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Mon., Aug. 31
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Massena hosts “National Night Out”


MASSENA - Strength in numbers is key to solving Massena’s public safety problems, according to Police Chief Timmy J. Currier.

Tuesday evening, a crowd of area families descended upon Veteran’s Memorial Park, unified against crime and quality-of-life issues plaguing the village, for Massena’s third annual “National Night Out.”

“Solutions don’t just come from me. They come from private citizens who are facing these problems,” Mr. Currier said. “You get people involved and you get good answers.”

The nationwide event, held in over 15,000 communities across the country in 2011 and in its 29th year, allows residents to connect with each other and meet police and first responders. Children and families watched a K-9 demonstration, learned about fire safety and crime prevention and had a chance to sit inside a police car.

Informational booths, emergency equipment displays and demonstrations taught children lessons on crime and drug prevention. The Masons held their Safety ID program, which involves photographing and fingerprinting children to aid in the safe recovery of a lost of missing child.

Community engagement is necessary to deter crime in Massena, according to Richard W. Cook, Deputy Coordinator for Massena Neighborhood Watch, which sponsored the event. National Night Out is meant to teach the public how to become involved.

“All the resources are there. They just have to reach out and be a part of it,” Mr. Cook said. “We just really want to encourage the community to be a community.”

When residents meet each other and law enforcement, they can better address problems like the vandalism which has recently occurred in Massena’s parks, according to Supervisor Joseph D. Gray, who spoke at the event along with Mayor James F. Hidy.

“It’s stupid. It’s foolish. It doesn’t accomplish anything and it wastes a lot of money,” Mr. Gray said of the vandalism. “If we all keep our eyes open, it isn’t too hard to figure out who’s doing this stuff.”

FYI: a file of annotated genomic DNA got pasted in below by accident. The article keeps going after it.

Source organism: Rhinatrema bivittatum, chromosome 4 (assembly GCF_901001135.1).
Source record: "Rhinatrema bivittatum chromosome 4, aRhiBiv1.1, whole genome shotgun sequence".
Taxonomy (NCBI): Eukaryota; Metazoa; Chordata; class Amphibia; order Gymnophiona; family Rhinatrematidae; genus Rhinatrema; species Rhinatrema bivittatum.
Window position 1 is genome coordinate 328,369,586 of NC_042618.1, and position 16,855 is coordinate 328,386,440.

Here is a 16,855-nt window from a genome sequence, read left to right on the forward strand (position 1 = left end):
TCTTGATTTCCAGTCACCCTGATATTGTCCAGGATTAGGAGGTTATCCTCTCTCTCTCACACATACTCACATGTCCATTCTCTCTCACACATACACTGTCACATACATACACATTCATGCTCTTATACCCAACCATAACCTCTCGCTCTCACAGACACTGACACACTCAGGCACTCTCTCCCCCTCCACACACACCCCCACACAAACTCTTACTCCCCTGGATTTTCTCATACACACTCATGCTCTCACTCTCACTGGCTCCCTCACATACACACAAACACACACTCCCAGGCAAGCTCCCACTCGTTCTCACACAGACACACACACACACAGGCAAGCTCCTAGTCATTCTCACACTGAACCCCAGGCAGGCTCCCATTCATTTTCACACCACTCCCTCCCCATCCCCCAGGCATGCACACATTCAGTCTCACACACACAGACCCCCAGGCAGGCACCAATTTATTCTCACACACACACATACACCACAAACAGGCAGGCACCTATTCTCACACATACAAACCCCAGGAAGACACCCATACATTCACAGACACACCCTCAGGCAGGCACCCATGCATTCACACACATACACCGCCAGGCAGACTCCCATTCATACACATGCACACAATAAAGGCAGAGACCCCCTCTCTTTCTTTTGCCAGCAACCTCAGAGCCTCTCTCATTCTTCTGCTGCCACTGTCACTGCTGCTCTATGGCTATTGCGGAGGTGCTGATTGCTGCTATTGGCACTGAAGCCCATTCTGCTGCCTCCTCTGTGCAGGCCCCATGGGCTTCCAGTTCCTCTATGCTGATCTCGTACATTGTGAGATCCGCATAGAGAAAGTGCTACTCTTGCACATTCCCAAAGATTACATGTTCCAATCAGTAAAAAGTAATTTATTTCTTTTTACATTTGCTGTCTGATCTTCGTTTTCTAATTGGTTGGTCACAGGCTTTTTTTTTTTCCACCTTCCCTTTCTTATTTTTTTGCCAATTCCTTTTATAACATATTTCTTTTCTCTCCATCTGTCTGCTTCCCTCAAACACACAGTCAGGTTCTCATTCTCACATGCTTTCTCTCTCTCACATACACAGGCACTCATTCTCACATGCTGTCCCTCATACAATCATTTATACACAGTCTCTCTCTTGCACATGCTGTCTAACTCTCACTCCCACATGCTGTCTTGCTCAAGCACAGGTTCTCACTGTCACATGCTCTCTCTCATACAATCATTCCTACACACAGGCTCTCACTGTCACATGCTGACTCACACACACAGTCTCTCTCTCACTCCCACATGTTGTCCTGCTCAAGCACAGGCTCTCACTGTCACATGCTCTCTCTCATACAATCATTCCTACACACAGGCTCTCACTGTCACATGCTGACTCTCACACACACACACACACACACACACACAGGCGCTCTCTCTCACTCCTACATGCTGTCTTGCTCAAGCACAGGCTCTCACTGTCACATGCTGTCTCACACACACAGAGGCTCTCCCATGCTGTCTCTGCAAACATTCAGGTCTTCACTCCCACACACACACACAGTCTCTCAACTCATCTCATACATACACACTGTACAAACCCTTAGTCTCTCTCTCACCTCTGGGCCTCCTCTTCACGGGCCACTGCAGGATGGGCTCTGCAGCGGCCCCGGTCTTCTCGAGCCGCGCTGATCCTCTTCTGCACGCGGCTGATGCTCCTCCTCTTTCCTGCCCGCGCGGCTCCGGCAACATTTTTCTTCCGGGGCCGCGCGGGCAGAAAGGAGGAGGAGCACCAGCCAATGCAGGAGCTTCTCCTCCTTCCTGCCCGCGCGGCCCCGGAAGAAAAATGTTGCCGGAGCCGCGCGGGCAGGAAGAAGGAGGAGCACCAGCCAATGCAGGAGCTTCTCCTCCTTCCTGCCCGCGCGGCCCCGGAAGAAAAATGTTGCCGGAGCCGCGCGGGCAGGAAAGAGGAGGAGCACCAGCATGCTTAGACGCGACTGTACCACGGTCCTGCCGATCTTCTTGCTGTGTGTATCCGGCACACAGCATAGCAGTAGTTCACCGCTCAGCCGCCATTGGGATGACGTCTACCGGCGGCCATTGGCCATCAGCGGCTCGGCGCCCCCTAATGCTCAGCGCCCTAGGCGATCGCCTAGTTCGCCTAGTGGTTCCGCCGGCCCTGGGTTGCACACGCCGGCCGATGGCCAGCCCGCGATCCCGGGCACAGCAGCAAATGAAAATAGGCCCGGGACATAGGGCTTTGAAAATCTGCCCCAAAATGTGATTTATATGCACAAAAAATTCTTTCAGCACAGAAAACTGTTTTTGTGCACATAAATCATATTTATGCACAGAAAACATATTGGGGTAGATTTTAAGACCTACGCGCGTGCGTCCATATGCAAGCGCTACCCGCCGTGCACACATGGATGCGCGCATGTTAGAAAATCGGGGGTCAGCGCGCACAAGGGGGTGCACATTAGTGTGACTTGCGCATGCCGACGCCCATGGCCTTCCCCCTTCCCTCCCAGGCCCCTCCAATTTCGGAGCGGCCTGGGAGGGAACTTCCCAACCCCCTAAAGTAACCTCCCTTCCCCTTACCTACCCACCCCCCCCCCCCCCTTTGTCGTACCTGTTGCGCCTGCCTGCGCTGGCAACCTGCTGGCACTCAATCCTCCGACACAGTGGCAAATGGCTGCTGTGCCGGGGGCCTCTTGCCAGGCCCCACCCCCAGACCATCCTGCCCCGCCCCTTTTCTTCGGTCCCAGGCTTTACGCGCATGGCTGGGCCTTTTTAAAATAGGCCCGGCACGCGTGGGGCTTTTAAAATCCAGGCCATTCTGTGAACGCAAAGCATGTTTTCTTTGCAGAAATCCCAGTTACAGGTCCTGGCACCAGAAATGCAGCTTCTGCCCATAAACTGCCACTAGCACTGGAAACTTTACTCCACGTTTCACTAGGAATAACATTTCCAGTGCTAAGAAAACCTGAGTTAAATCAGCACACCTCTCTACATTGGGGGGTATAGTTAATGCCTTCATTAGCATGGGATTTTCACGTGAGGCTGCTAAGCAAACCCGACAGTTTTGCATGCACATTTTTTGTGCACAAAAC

“The police and neighborhood watch can’t be everywhere. We’ve got citizens everywhere,” Mr. Gray said.

Mary R. Santimaw of Massena brought her six-year-old daughter, Arianna, to the event.

“It makes the community aware of all the different things the police force does, the fire department does, what they’re trying to do to make the community safe,” she said.

Odena A. Boice appreciated the opportunity her seven-year-old daughter, Brooke, had to meet with village police. Children need to learn the police are there to help, she said.

“If they were lost, if they we’re in danger, they’re not so apprehensive about approaching a cop,” she said.

The Ogdensburg Boy’s and Girl’s Club sponsored some of the children’s games. A steering committee will begin discussing the feasibility of a Massena Boy’s and Girl’s Club as soon as next month.

Massena is exploring a club aimed at keeping the village’s youngsters out of trouble by offering more after school activities, Mr. Currier said. Neighborhood Watch raffled off a security system donated by Alltech Integrations Tuesday night as one of the first fundraisers for a possible club.

“We’re just starting now to raise money and try to get it off the ground,” Mr. Cook said.

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